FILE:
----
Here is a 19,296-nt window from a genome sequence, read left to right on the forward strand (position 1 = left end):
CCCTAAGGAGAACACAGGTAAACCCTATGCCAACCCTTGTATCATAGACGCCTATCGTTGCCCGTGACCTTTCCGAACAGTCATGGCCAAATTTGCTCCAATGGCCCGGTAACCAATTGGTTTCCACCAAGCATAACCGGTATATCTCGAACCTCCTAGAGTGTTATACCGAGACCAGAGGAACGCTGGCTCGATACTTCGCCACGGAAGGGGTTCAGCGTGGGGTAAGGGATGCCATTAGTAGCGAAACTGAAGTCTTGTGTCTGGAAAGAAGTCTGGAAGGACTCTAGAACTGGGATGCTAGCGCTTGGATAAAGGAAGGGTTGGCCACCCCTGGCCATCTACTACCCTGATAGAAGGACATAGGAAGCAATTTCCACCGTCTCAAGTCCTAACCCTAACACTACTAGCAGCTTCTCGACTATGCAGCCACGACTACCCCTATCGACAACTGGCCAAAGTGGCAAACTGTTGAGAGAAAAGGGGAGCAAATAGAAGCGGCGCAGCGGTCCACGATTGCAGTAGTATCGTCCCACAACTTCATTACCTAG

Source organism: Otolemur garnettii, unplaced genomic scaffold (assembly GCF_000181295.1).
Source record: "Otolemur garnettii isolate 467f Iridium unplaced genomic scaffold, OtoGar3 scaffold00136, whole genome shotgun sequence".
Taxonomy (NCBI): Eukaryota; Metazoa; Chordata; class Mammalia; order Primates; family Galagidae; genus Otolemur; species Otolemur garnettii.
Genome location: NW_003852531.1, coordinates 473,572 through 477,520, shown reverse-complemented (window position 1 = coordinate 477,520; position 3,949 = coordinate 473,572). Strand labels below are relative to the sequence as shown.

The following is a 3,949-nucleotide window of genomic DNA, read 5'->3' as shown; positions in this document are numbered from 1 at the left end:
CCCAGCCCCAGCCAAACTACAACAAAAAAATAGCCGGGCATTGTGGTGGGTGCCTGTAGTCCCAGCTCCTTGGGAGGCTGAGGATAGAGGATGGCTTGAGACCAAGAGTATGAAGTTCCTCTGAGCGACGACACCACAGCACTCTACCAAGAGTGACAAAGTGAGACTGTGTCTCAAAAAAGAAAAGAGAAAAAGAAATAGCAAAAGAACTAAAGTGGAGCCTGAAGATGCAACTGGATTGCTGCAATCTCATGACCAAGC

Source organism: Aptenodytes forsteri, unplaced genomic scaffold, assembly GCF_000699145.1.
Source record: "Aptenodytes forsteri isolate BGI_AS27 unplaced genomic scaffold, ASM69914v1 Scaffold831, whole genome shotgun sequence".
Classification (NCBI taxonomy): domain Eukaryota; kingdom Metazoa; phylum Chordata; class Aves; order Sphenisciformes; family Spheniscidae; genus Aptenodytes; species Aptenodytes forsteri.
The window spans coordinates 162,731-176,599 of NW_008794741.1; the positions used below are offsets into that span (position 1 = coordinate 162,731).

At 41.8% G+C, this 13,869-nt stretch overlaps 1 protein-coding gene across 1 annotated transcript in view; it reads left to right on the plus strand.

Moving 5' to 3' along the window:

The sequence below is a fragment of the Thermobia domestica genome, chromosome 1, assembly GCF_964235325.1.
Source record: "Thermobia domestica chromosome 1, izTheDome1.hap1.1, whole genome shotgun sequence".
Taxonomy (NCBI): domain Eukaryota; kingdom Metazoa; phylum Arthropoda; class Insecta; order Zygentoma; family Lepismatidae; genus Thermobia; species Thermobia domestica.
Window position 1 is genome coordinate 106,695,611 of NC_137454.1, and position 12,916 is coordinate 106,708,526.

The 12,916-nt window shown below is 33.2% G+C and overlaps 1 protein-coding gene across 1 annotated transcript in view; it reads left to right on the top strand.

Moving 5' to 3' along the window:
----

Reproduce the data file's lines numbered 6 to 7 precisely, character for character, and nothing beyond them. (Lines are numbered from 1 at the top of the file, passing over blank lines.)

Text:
Genome location: NW_003852531.1, coordinates 473,572 through 477,520, shown reverse-complemented (window position 1 = coordinate 477,520; position 3,949 = coordinate 473,572). Strand labels below are relative to the sequence as shown.

The following is a 3,949-nucleotide window of genomic DNA, read 5'->3' as shown; positions in this document are numbered from 1 at the left end: